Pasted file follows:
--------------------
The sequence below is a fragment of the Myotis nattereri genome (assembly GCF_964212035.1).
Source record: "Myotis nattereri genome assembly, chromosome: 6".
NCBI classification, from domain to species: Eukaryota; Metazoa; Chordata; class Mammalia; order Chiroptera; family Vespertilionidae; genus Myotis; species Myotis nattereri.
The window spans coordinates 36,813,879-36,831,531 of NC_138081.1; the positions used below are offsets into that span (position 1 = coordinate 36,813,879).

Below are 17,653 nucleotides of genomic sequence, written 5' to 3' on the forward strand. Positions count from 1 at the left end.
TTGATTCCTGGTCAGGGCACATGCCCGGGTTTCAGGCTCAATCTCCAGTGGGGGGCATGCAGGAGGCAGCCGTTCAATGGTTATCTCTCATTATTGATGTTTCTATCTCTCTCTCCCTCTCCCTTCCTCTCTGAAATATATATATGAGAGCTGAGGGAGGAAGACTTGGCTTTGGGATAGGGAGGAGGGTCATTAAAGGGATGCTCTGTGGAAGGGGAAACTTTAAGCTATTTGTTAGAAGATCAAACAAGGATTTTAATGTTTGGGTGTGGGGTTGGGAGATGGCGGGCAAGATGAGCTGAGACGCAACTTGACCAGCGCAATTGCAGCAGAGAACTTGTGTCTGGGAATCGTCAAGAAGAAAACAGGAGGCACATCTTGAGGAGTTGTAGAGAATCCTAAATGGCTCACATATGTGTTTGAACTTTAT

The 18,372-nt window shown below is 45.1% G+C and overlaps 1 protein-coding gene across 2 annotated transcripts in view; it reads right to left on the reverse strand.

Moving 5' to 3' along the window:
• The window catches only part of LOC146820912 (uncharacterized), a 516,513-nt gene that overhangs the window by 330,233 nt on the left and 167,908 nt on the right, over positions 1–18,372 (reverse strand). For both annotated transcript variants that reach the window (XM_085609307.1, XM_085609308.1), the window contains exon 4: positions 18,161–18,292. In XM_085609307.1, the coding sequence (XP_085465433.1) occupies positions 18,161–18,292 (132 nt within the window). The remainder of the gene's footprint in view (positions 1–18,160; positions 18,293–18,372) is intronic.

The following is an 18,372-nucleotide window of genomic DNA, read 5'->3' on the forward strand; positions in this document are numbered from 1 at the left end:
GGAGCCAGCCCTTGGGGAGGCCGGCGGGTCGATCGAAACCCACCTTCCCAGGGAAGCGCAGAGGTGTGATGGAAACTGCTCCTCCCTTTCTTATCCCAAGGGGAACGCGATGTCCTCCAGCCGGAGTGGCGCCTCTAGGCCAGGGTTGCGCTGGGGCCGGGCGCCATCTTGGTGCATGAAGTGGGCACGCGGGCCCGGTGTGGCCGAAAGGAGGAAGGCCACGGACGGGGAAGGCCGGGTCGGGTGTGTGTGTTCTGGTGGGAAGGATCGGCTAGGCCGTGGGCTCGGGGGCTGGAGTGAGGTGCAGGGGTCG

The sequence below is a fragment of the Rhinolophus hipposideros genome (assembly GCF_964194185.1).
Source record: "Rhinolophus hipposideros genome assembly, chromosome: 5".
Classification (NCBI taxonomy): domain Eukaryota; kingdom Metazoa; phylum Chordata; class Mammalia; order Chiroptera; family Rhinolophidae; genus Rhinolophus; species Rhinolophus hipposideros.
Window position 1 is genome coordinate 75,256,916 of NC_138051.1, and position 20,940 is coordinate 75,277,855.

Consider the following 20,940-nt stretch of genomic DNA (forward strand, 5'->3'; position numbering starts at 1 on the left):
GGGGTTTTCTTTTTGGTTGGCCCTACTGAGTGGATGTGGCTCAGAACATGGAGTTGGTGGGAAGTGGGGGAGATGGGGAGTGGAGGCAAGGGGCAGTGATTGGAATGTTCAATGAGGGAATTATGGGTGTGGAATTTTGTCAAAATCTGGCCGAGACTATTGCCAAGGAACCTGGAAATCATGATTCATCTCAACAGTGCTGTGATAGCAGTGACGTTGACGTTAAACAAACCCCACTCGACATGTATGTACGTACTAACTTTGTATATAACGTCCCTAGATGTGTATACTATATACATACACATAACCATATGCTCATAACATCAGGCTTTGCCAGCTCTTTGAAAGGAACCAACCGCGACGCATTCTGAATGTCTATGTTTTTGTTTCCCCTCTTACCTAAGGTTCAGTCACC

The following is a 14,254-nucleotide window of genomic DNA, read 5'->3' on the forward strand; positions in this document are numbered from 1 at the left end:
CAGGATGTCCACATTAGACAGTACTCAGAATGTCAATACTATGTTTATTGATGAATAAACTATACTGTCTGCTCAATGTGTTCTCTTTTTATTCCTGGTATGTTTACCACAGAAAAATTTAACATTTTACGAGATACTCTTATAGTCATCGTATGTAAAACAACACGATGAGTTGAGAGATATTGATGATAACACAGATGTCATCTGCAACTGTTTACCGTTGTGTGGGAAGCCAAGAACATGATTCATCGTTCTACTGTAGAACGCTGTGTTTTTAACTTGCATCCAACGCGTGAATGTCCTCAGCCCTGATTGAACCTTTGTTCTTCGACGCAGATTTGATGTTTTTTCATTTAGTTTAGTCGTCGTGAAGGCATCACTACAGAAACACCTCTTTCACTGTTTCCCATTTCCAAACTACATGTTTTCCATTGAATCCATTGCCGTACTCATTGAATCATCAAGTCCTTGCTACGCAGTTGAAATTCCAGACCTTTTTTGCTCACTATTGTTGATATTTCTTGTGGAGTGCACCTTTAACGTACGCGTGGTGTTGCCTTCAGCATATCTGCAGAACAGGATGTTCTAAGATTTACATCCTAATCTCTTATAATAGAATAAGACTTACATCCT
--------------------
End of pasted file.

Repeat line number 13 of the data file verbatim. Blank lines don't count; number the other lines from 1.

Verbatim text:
Source record: "Rhinolophus hipposideros genome assembly, chromosome: 5".